Academic journal article Argumentation and Advocacy

Terrible Beauty and Mundane Detail: Aesthetic Knowledge in the Practice of Everyday Life

Academic journal article Argumentation and Advocacy

Terrible Beauty and Mundane Detail: Aesthetic Knowledge in the Practice of Everyday Life

Article excerpt

In 1967 Robert L. Scott published an essay in which he argued that, contrary to Plato's critique of the art, rhetoric was a way of knowing. Scott's essay remains one of the best statements written in defense of rhetoric as both a social practice and a tradition of study.

As might be expected, the immediate responses to this essay focused on the epistemological implications of his central claim. Counterarguments by Richard Cherwitz and others attacked Scott for not conforming to the most conventional, institutionally established version of reconstructed inquiry in the social sciences - i.e., the intertwined logics of realism and empiricism (Cherwitz, Cherwitz and Hikins). Scott could remain silent because he had, of course, set out to do exactly what he was accused of doing. Others such as Barry Brummett took up the challenge, however, and I believe settled the dispute convincingly in Scott's favor (Brummett). A related contribution came from Michael Left, whose commentary on the essay identified key analytical requirements for developing Scott's claim as a program for inquiry (Left). In particular, Left emphasized attention to intermediate theories that can couple the analysis of particular texts with perennial concerns in the philosophy of rhetoric to provide strong explanations of specific classes of persuasive phenomena.

I suspect that both the appeal of Scott's essay and its subsequent influence depend in part on what he does not say. One of the key characteristics of the essay is its formalism: rhetorical knowledge is largely an empty category. Perhaps this lack of definition was one reason for the subsequent importance of Thomas Farrell's claim that rhetoric is a form of social knowledge: it provided the content to match the formal structure of Scott's perspective (Farrell; Scott, 1976). What is more interesting to me is how Scott shores up the hollow center of his theory from the outside. In place of a definition of what one knows when persuading or being persuaded, Scott places that knowledge (and its codification or development through scholarship) within the context of a deep humanism. This commitment to human freedom, dignity, equality, and fallibility is developed from its intellectual origins in the Greek enlightenment through contemporary philosophies of the human sciences (including, in the original essay, phenomenology, existentialism, Popperian liberalism, and Toulmin's critique of positivism, as well as hermeneutical philosophy in the sequel [Scott, 1976]). This bright horizon of meaning is enhanced further by the relentlessly ethical orientation of the essay - which extends so far as to explain philosophy's suppression of rhetoric in terms of the desire to be good: "The attractiveness of the notion that first one must know the truth and that persuasion at its best is simply making the truth effective rests in large part on man's desire to be ethical" (Scott, 1967, 15). Indeed, Scott's ethical orientation shapes every portion of his essay, and it is most evident in his most lucid formulations. One might wonder whether epistemology really is at issue after all. But this suspicion would be allayed by his final means for orienting the reader, which is his attention to the analysis of argumentation. This emphasis connected with the prevailing scholarly interest of the day, while it continues to compensate for Scott's displacement of instrumental, technical rhetorics. Rhetoric, we can continue to assume, is about arguments, and rhetorical knowing is the complex of cognitive skills and ethical norms suited to arguing well - that is, in a manner that both produces a reasonable consensus to resolve any specific problem while also perpetuating the process of deliberation. These emphases have remained evident in Scott's continuing reflections on the themes of his initial essay (Scott, 1993).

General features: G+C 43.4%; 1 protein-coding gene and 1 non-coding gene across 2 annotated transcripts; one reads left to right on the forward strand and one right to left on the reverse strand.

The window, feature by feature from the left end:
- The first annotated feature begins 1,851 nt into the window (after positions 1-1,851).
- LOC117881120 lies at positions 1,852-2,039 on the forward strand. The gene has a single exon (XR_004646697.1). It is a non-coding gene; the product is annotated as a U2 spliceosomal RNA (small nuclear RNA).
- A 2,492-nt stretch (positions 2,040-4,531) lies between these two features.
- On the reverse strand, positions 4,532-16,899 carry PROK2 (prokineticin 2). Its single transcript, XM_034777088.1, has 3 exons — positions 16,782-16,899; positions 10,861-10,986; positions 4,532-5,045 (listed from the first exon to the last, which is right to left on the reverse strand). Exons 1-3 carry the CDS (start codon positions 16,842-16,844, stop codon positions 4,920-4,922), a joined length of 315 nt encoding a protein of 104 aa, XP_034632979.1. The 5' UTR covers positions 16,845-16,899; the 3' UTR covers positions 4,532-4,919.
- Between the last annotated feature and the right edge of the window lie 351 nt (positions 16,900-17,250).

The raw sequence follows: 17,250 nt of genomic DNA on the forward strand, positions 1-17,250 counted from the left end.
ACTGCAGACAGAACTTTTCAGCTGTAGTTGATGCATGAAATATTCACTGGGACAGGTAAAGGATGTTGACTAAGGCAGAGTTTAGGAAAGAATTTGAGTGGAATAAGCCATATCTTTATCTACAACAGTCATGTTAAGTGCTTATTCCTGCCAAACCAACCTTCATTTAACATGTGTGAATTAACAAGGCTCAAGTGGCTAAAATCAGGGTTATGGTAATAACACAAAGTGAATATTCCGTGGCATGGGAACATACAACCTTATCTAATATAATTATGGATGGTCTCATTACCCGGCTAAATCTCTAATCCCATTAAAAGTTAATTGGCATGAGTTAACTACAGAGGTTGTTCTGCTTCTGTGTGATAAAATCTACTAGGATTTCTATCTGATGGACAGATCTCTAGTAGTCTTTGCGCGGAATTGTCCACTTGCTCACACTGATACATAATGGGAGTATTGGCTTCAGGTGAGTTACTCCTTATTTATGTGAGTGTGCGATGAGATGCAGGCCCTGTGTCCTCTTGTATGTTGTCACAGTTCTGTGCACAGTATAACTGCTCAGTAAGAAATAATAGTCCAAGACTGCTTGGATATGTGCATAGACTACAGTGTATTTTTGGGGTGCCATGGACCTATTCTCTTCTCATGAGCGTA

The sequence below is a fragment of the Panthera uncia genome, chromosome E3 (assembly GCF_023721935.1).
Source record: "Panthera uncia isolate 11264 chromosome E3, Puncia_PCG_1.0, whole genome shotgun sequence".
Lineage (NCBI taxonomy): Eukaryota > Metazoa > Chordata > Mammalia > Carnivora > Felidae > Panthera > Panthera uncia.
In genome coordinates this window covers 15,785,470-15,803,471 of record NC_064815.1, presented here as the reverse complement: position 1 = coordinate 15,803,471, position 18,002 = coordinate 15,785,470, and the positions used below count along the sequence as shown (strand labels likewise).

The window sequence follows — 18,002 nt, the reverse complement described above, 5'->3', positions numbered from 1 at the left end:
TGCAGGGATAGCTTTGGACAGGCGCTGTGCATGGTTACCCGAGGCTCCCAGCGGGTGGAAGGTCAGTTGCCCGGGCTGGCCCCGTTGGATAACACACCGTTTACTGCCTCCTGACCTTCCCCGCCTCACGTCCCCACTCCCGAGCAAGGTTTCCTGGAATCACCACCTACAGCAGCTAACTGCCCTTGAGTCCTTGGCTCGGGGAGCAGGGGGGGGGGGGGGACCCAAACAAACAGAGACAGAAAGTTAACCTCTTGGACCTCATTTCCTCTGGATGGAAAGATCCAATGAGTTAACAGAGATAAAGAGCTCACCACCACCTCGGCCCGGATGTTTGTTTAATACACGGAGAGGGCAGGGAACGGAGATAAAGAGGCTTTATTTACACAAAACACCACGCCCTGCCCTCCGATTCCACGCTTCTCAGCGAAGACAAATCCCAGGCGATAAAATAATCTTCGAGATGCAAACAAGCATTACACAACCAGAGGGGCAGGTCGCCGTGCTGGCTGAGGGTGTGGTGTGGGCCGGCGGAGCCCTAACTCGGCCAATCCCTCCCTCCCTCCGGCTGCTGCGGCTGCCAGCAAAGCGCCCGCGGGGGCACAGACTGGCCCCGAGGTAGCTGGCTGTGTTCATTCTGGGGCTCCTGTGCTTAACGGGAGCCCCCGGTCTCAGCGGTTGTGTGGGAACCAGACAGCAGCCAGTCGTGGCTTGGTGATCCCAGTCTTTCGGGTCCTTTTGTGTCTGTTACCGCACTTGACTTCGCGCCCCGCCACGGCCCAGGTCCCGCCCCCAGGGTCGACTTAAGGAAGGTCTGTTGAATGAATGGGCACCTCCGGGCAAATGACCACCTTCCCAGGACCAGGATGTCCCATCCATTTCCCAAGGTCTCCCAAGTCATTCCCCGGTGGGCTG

In what follows, I want to suggest that traditional emphases on humanism, ethics, and argument place undue limitations on the full understanding of how rhetoric can be a way of knowing. …

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